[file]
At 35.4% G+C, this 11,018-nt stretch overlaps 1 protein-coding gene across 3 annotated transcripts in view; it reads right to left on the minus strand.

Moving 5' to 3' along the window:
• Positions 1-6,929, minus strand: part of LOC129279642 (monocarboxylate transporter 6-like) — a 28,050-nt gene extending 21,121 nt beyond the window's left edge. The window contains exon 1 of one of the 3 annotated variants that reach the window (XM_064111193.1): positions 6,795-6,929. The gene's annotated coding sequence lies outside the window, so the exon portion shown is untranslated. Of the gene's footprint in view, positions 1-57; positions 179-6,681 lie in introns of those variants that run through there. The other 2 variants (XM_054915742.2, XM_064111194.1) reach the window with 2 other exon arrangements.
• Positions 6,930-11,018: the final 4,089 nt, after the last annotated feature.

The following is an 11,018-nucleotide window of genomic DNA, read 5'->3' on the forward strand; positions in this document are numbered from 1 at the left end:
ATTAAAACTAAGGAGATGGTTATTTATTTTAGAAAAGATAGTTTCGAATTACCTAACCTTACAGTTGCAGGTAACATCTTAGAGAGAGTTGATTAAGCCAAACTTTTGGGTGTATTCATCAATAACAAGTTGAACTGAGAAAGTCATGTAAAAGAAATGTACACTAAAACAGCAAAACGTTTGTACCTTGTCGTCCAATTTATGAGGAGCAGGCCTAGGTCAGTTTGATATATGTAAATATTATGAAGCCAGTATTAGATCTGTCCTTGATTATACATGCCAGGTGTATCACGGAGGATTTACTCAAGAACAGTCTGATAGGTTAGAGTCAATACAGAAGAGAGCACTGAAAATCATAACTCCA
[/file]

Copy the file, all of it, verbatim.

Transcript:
At 35.4% G+C, this 11,018-nt stretch overlaps 1 protein-coding gene across 3 annotated transcripts in view; it reads right to left on the minus strand.

Moving 5' to 3' along the window:
• Positions 1-6,929, minus strand: part of LOC129279642 (monocarboxylate transporter 6-like) — a 28,050-nt gene extending 21,121 nt beyond the window's left edge. The window contains exon 1 of one of the 3 annotated variants that reach the window (XM_064111193.1): positions 6,795-6,929. The gene's annotated coding sequence lies outside the window, so the exon portion shown is untranslated. Of the gene's footprint in view, positions 1-57; positions 179-6,681 lie in introns of those variants that run through there. The other 2 variants (XM_054915742.2, XM_064111194.1) reach the window with 2 other exon arrangements.
• Positions 6,930-11,018: the final 4,089 nt, after the last annotated feature.

The following is an 11,018-nucleotide window of genomic DNA, read 5'->3' on the forward strand; positions in this document are numbered from 1 at the left end:
ATTAAAACTAAGGAGATGGTTATTTATTTTAGAAAAGATAGTTTCGAATTACCTAACCTTACAGTTGCAGGTAACATCTTAGAGAGAGTTGATTAAGCCAAACTTTTGGGTGTATTCATCAATAACAAGTTGAACTGAGAAAGTCATGTAAAAGAAATGTACACTAAAACAGCAAAACGTTTGTACCTTGTCGTCCAATTTATGAGGAGCAGGCCTAGGTCAGTTTGATATATGTAAATATTATGAAGCCAGTATTAGATCTGTCCTTGATTATACATGCCAGGTGTATCACGGAGGATTTACTCAAGAACAGTCTGATAGGTTAGAGTCAATACAGAAGAGAGCACTGAAAATCATAACTCCA